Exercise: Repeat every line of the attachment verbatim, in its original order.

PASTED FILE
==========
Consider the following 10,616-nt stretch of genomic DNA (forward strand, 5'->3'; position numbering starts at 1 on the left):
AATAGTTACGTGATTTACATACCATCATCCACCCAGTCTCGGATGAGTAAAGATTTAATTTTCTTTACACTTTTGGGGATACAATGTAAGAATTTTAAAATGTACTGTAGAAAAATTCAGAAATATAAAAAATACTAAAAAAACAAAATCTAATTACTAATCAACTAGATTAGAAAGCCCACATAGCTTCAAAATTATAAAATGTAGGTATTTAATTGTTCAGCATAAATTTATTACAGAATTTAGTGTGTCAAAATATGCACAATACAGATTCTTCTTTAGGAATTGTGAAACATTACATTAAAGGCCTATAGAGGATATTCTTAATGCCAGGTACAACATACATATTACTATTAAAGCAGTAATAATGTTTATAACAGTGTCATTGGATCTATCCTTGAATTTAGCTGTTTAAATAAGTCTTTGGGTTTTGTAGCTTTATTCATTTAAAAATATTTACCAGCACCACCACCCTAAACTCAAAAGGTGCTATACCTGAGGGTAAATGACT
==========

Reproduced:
Consider the following 10,616-nt stretch of genomic DNA (forward strand, 5'->3'; position numbering starts at 1 on the left):
AATAGTTACGTGATTTACATACCATCATCCACCCAGTCTCGGATGAGTAAAGATTTAATTTTCTTTACACTTTTGGGGATACAATGTAAGAATTTTAAAATGTACTGTAGAAAAATTCAGAAATATAAAAAATACTAAAAAAACAAAATCTAATTACTAATCAACTAGATTAGAAAGCCCACATAGCTTCAAAATTATAAAATGTAGGTATTTAATTGTTCAGCATAAATTTATTACAGAATTTAGTGTGTCAAAATATGCACAATACAGATTCTTCTTTAGGAATTGTGAAACATTACATTAAAGGCCTATAGAGGATATTCTTAATGCCAGGTACAACATACATATTACTATTAAAGCAGTAATAATGTTTATAACAGTGTCATTGGATCTATCCTTGAATTTAGCTGTTTAAATAAGTCTTTGGGTTTTGTAGCTTTATTCATTTAAAAATATTTACCAGCACCACCACCCTAAACTCAAAAGGTGCTATACCTGAGGGTAAATGACT